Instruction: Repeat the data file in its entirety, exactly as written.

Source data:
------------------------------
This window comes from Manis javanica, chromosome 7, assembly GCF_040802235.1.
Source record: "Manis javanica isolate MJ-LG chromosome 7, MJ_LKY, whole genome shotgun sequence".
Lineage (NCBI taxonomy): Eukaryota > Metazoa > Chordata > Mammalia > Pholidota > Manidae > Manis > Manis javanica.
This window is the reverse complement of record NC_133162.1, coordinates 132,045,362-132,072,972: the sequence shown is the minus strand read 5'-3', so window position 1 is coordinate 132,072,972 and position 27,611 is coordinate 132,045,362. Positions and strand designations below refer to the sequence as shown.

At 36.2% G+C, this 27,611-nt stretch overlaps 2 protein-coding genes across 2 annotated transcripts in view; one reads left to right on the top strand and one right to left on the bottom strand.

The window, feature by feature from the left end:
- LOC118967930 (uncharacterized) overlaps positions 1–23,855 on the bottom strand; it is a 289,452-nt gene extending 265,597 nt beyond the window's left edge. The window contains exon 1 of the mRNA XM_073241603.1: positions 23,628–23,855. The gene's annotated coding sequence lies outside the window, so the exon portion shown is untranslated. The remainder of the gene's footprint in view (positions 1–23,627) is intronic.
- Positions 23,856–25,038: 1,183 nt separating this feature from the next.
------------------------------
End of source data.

This window comes from Manis javanica, chromosome 7, assembly GCF_040802235.1.
Source record: "Manis javanica isolate MJ-LG chromosome 7, MJ_LKY, whole genome shotgun sequence".
Lineage (NCBI taxonomy): Eukaryota > Metazoa > Chordata > Mammalia > Pholidota > Manidae > Manis > Manis javanica.
This window is the reverse complement of record NC_133162.1, coordinates 132,045,362-132,072,972: the sequence shown is the minus strand read 5'-3', so window position 1 is coordinate 132,072,972 and position 27,611 is coordinate 132,045,362. Positions and strand designations below refer to the sequence as shown.

At 36.2% G+C, this 27,611-nt stretch overlaps 2 protein-coding genes across 2 annotated transcripts in view; one reads left to right on the top strand and one right to left on the bottom strand.

The window, feature by feature from the left end:
- LOC118967930 (uncharacterized) overlaps positions 1–23,855 on the bottom strand; it is a 289,452-nt gene extending 265,597 nt beyond the window's left edge. The window contains exon 1 of the mRNA XM_073241603.1: positions 23,628–23,855. The gene's annotated coding sequence lies outside the window, so the exon portion shown is untranslated. The remainder of the gene's footprint in view (positions 1–23,627) is intronic.
- Positions 23,856–25,038: 1,183 nt separating this feature from the next.